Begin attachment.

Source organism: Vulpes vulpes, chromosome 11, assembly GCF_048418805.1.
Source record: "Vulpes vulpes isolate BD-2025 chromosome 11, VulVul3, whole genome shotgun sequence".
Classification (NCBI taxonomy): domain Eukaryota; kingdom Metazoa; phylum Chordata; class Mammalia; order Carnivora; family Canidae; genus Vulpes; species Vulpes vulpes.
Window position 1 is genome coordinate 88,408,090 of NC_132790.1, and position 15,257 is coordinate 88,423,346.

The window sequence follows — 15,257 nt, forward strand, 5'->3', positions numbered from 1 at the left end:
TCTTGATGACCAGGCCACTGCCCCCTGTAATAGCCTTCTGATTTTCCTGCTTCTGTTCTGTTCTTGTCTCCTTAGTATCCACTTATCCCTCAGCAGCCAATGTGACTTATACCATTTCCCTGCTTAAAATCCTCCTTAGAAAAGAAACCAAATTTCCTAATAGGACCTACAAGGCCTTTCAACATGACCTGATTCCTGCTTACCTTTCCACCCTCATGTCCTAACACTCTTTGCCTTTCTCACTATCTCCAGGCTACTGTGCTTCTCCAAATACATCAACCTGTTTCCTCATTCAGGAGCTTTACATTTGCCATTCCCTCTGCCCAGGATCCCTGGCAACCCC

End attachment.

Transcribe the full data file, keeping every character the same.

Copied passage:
Source organism: Vulpes vulpes, chromosome 11, assembly GCF_048418805.1.
Source record: "Vulpes vulpes isolate BD-2025 chromosome 11, VulVul3, whole genome shotgun sequence".
Classification (NCBI taxonomy): domain Eukaryota; kingdom Metazoa; phylum Chordata; class Mammalia; order Carnivora; family Canidae; genus Vulpes; species Vulpes vulpes.
Window position 1 is genome coordinate 88,408,090 of NC_132790.1, and position 15,257 is coordinate 88,423,346.

The window sequence follows — 15,257 nt, forward strand, 5'->3', positions numbered from 1 at the left end:
TCTTGATGACCAGGCCACTGCCCCCTGTAATAGCCTTCTGATTTTCCTGCTTCTGTTCTGTTCTTGTCTCCTTAGTATCCACTTATCCCTCAGCAGCCAATGTGACTTATACCATTTCCCTGCTTAAAATCCTCCTTAGAAAAGAAACCAAATTTCCTAATAGGACCTACAAGGCCTTTCAACATGACCTGATTCCTGCTTACCTTTCCACCCTCATGTCCTAACACTCTTTGCCTTTCTCACTATCTCCAGGCTACTGTGCTTCTCCAAATACATCAACCTGTTTCCTCATTCAGGAGCTTTACATTTGCCATTCCCTCTGCCCAGGATCCCTGGCAACCCC